How do you stay motivated with repetitive tasks like proofreading, fact-checking or source-checking? Do you perform all these by yourself or delegate some of these tasks?

The good thing about working at a large publishing house is that you have a team of people around you. I am a lousy proof-reader. As fact-checking, I am better, or at least I had thought till I wrote my own book. So many facts – I suddenly found myself walking on eggs. But by the time a book gets to be typeset, the editor has read the manuscript so often that he or she got accustomed to all misspelled words – so it is safer to call a specialist.

How would you handle a public error or a PR crisis?

I will call our PR-spin doctor and hear what he says. And then I would answer all the questions and try to learn. Sometimes it is more about the ego of the combatant than about an obvious mistake.

How do you define “success” for a book you have edited?

If I have the notion that we have reached all readers who are there for a given book. Can be 30.000, can be 1.200 – depends on the book.

How would you give constructive feedback to a fellow writer?

You have to convince the author that you understand the book, and that you are on the same side. And from here you can criticize, without hurting. (Most of the time, writers are touchy after they have given birth.)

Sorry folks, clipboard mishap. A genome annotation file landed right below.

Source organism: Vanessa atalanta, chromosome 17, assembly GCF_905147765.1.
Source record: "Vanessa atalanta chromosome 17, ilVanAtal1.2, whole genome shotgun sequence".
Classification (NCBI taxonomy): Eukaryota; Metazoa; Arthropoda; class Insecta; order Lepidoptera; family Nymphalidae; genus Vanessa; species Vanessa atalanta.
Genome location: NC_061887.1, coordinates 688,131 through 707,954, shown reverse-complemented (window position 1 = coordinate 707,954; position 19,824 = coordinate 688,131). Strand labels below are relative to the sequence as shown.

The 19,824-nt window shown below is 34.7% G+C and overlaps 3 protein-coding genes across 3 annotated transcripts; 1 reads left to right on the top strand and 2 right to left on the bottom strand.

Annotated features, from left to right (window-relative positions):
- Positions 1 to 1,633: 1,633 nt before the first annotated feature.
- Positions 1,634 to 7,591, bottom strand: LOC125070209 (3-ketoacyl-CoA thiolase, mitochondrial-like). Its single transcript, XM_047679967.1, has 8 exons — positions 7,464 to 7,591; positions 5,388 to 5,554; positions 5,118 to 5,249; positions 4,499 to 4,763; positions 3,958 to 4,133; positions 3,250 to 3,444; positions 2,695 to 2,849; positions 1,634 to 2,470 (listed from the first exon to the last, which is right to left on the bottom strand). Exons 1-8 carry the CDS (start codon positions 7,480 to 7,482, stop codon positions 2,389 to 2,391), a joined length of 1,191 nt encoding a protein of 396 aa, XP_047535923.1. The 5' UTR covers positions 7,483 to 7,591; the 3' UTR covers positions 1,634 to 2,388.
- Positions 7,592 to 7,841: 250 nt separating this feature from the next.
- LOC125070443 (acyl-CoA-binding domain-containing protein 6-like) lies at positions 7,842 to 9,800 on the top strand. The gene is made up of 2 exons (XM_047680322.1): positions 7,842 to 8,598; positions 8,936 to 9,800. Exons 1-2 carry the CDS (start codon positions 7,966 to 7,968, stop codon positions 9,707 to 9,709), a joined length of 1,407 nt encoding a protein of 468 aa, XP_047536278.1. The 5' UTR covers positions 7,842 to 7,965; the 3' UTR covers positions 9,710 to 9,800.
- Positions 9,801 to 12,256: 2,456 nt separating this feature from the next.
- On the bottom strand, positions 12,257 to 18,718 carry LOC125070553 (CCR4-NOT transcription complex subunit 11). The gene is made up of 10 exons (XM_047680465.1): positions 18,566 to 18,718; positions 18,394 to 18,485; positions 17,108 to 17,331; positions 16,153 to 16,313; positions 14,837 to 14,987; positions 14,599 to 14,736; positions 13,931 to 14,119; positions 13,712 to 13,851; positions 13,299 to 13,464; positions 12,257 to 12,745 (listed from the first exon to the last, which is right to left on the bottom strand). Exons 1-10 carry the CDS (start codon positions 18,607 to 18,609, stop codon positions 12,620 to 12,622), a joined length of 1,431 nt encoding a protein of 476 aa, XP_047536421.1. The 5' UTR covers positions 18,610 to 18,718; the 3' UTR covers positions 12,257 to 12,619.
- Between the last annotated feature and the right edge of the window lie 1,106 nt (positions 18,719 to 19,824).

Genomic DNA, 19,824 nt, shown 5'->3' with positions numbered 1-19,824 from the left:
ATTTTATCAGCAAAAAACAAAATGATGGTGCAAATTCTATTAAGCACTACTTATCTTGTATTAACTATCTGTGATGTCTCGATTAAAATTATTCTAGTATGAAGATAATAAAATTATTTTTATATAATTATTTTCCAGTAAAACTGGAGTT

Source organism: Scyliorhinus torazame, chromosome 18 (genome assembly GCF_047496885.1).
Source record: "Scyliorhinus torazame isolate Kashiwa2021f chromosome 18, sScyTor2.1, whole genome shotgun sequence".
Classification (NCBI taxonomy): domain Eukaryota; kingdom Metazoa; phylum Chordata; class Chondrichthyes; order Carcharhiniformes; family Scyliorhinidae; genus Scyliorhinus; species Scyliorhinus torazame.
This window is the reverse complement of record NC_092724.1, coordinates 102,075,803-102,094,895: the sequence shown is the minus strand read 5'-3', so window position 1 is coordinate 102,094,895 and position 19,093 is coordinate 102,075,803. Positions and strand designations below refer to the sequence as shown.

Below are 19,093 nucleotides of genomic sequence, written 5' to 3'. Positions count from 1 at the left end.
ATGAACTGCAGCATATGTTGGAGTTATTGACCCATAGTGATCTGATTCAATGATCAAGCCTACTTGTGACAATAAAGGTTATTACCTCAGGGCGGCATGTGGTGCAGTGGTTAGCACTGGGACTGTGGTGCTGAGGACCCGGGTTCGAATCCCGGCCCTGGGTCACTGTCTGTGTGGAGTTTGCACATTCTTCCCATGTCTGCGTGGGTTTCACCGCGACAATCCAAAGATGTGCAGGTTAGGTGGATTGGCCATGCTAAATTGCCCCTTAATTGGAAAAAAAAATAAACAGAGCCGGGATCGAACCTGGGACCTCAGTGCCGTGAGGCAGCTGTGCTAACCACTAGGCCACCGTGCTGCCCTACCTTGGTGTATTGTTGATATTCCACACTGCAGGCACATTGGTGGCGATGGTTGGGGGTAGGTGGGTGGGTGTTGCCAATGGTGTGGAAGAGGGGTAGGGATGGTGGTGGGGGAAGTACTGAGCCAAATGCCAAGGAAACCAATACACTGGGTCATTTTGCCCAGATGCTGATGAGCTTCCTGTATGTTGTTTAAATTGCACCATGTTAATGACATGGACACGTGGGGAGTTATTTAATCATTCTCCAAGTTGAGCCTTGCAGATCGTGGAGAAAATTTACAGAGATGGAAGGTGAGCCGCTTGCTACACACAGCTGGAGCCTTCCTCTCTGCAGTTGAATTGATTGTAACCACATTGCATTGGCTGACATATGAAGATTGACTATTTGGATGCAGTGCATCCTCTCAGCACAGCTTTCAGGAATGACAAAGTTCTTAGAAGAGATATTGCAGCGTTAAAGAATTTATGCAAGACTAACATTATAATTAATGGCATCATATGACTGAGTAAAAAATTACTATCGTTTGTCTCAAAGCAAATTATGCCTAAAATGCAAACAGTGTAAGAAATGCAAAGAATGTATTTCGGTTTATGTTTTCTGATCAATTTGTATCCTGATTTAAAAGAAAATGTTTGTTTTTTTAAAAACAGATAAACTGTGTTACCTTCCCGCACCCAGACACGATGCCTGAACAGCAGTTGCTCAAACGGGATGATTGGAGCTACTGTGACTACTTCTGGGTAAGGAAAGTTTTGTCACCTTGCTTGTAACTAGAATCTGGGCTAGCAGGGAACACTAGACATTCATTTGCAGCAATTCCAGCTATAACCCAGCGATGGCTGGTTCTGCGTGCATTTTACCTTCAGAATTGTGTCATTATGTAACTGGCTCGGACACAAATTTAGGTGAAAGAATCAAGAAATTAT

And finally, I would like to mention your own book “The Rhine – Biography of a River”. How did writing such a book originate in your mind? As another German writer and publisher, Michael Krüger, has commented on this book, “Can rivers really tell us more than mountains, landscapes and cities?” Can they?

Rivers are great connectors: They connect people, and landscapes, and are migrant routes for fishes, algae, crabs, and birds. Rivers have great memory: At their bottom, everything can be found. They store history and the past, and they connect ages and epochs. Connectors and memorizers make great storytellers which tell us where they come from and where we will be next. Writing on the Rhine gave me the chance to reconnect my biography (I was born and raised at Rhine and Moselle.) with our family’s story, but also explore the geological past of the river which is nearly as old as the continent Europe itself and see its future in the so-called Anthropocene. And then I came back to the silence and the murmur of water, the flutter of its birds, and the silver of its fishes. I guess the Rhine is my model for life itself.

Many thanks for answering all my questions frankly, Mr Balmes.

This interview; It was published in the 18th issue of the online monthly culture, art and literature magazine “Mikroscope”.